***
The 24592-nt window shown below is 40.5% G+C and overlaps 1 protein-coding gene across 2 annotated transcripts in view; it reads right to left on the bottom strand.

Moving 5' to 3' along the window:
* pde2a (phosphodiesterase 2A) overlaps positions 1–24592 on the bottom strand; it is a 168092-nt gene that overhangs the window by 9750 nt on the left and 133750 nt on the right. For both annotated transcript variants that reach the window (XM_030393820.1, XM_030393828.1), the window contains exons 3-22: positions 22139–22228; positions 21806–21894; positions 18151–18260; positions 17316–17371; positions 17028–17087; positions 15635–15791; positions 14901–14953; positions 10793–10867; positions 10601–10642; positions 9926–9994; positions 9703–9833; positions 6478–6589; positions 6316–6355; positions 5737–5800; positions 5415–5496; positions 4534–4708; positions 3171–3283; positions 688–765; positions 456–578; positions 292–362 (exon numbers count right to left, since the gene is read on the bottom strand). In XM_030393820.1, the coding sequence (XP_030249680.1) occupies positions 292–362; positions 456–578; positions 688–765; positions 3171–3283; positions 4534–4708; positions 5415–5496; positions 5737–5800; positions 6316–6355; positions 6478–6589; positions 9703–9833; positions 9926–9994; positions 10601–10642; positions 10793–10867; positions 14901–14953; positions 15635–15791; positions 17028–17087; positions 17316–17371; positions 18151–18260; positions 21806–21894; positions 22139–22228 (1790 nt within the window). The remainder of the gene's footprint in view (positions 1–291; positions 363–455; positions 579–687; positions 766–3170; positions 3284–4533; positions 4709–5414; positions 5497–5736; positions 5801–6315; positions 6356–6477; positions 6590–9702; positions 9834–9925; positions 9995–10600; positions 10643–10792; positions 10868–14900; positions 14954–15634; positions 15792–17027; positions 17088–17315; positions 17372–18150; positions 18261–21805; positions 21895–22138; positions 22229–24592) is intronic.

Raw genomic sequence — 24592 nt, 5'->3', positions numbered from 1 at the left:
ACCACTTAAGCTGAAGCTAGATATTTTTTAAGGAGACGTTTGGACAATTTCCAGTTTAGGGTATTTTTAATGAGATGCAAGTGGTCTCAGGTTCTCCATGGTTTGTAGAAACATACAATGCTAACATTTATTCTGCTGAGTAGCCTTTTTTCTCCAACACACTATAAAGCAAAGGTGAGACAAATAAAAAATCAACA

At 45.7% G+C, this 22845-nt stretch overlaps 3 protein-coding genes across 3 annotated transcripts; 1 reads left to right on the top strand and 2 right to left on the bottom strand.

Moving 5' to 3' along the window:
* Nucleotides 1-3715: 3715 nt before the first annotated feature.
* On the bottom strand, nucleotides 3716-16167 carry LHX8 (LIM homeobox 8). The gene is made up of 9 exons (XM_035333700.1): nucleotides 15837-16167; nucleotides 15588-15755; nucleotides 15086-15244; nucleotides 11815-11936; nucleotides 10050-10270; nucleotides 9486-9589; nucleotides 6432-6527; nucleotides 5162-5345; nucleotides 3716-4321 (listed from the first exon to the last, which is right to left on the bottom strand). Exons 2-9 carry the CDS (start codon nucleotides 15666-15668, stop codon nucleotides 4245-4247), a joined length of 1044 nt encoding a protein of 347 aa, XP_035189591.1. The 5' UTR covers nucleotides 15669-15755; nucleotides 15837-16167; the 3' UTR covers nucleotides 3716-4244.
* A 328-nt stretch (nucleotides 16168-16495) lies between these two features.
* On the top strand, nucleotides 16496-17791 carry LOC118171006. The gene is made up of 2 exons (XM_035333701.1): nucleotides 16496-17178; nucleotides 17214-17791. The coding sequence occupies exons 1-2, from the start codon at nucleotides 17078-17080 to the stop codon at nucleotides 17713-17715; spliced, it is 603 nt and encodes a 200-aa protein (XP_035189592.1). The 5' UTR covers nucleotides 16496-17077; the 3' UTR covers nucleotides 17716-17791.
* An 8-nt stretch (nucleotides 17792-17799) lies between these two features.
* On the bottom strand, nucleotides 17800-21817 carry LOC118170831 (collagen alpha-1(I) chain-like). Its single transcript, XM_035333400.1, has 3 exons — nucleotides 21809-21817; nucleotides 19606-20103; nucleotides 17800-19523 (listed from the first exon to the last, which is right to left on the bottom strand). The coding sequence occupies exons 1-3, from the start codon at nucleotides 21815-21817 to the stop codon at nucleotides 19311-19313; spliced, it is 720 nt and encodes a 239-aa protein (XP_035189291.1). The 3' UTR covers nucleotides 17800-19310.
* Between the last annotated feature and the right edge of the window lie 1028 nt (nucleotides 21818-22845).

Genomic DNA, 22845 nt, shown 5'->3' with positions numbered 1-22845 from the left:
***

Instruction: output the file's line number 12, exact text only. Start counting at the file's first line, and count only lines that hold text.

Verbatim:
* An 8-nt stretch (nucleotides 17792-17799) lies between these two features.